Dining Room Renovation Serves a Feast for the Eyes

dining room renovation
Photo by Andrea Giarraputo

Before you even taste a morsel of food, experts say, you first eat with your eyes. Naturally, you’ll want your home’s dining room to be as aesthetically pleasing as the food that follows is pleasing to the palate.

As part of a recent whole-house renovation of a 1930s center hall Colonial in Garden City, interior designer Liz Kohart fixed up the 13-by-13-foot dining room, which is attached to an adjoining kitchen.

“The goal was to give the house a fresh, modern feel for its new, young homeowners,” says Kohart, whose eponymous design firm, Liz Kohart Interiors, is based in Garden City.

Step by Step

In renovating the dining room,  Kohart first assessed the homeowners’ tastes, which, she learned, include a love for elaborate moldings and trim work. Her first addition: a decorative coffered ceiling.

“This gives the room some real substance and makes a statement through mill work,” explains Kohart. “It really adds interest and gives depth to the room.”

Bowing to the homeowners’ appreciation of moldings, Kohart kept the box panel moldings below the chair rails on each of the dining room walls.

With an eye toward freshening up the room, Kohart painted all the trim white and next replaced the wallpaper that came with the home, which they purchased in the fall of 2020.

“The old wallpaper was a very dated, large-scale floral damask,” says Kohart. “The new homeowners are young and had just moved out from New York City. They wanted to still do a wallpaper in the dining room to create interest and texture, but wanted a fresh feel.”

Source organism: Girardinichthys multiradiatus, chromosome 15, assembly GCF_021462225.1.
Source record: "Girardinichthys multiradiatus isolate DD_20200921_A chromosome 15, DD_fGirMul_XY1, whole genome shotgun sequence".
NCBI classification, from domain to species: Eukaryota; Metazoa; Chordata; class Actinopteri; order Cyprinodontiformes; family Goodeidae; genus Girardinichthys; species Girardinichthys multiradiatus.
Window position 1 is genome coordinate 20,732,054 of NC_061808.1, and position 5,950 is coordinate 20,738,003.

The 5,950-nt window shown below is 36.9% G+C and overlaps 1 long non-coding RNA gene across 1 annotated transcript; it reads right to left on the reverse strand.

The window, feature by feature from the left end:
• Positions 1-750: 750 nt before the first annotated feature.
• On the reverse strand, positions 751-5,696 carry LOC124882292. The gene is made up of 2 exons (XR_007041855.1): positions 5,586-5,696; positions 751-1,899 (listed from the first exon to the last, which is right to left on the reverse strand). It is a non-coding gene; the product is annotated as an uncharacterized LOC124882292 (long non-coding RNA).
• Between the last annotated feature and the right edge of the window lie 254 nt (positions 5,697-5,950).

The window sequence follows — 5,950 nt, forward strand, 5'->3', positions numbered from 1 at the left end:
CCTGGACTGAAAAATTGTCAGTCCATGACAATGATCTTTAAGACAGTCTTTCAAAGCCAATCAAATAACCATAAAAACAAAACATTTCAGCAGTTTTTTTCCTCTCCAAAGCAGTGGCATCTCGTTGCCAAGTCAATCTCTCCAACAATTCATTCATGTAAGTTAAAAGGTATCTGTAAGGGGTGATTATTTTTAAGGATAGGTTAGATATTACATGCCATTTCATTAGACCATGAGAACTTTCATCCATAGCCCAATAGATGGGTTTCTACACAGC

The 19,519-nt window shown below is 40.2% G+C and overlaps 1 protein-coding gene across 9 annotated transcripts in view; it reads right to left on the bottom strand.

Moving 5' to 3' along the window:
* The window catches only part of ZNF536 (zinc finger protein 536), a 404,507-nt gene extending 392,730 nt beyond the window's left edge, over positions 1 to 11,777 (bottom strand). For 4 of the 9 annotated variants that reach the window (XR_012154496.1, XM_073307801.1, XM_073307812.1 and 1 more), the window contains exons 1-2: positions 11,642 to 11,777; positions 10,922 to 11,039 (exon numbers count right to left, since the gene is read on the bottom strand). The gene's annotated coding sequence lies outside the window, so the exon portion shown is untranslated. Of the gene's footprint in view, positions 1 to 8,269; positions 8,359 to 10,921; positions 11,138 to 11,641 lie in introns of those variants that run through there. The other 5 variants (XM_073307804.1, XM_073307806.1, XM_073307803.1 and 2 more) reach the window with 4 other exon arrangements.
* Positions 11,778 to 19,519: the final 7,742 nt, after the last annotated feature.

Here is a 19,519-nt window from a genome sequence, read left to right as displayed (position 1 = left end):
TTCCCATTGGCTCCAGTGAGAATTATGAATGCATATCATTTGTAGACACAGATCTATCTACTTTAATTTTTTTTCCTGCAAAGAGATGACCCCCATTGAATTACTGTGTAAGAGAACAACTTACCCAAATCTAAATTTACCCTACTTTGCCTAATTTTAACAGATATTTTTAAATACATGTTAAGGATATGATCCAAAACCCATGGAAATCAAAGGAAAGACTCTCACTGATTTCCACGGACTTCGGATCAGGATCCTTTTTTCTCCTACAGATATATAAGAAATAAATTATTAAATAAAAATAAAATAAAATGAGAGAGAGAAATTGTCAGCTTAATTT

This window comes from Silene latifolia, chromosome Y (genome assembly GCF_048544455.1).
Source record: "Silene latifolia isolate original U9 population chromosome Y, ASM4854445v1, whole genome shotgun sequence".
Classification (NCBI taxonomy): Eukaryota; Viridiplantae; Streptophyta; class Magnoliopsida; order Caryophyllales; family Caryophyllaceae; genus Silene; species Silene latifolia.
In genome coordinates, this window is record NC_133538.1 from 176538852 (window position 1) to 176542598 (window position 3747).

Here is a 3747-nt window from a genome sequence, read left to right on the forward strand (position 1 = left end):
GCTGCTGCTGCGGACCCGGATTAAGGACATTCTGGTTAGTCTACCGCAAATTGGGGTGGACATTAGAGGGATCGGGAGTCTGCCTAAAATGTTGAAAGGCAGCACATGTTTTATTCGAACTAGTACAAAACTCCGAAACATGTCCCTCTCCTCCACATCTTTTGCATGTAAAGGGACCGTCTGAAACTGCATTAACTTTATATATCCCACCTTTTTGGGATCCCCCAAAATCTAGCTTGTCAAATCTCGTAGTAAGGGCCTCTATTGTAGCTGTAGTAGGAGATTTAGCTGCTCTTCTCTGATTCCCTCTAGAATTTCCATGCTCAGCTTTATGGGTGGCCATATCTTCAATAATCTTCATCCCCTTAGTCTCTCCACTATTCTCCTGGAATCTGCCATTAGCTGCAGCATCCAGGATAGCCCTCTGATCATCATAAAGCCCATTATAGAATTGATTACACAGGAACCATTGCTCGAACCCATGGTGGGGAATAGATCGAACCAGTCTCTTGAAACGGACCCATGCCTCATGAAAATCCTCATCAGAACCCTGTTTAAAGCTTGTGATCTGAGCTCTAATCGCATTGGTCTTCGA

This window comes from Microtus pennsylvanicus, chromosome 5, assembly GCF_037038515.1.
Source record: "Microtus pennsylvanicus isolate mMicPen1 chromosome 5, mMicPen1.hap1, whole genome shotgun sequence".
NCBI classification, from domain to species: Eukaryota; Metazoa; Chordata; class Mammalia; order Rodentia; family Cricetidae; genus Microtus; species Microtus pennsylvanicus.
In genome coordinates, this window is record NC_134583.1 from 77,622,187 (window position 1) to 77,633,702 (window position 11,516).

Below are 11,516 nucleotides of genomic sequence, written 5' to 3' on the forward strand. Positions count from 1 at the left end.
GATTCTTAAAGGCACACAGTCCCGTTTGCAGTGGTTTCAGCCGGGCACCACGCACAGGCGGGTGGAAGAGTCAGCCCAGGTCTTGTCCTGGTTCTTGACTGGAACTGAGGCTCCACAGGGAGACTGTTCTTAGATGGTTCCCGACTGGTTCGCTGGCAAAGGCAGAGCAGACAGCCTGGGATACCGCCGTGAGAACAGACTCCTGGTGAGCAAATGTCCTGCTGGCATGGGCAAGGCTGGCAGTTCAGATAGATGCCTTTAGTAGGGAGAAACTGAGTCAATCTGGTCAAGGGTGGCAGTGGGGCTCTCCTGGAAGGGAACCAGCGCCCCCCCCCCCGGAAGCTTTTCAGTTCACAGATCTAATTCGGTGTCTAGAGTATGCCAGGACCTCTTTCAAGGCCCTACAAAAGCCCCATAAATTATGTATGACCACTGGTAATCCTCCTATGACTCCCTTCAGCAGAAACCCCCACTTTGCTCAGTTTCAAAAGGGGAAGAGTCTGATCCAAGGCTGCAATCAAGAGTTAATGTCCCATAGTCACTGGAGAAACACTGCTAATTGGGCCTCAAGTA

They settled on a navy and gold wallpaper, which, Kohart notes, gives the space a modern yet sophisticated feel.

“We also loved the dramatic, dark-navy paper, as it popped against all the white moldings in the room,” adds Kohart.

The designer completed the room with new lighting, furniture, window treatments and a rug.

Formal Furnishings

As the home has an informal eating area in the kitchen, the aim of this design was to create a more formal and elegant look. For the centerpiece, Kohart chose a rich dark-brown mahogany rectangular table in a high sheen that typically seats eight, and with the added leaves, up to 12. For a bonus eye-catching element, she added  decorative gold stripping around the perimeter of the table.

To offset the dark table, she selected a set of chairs upholstered in a bright, off-white performance-velvet fabric. Under the table, a tasteful sisal rug lays atop the hardwood floor.

“It has natural and gold undertones and gives lots of interest and texture to the space,” says Kohart.

Bright Lights, Nice Windows

In place of the old, dated chandelier, Kohart chose a modern yet sophisticated brass and crystal linear chandelier.

The two windows, which had been covered by old blinds, were transformed with a relaxed look and feel with off-white custom Roman shades in a sheer fabric.

“This gives the room privacy and also adds a soft custom look to the windows.”

Dinner can now be served. And, in keeping with its refined surroundings, it will undoubtedly taste great.

Sign up for Long Island Press’ email newsletters here. Sign up for home delivery of Long Island Press here. Sign up for discounts by becoming a Long Island Press community partner here.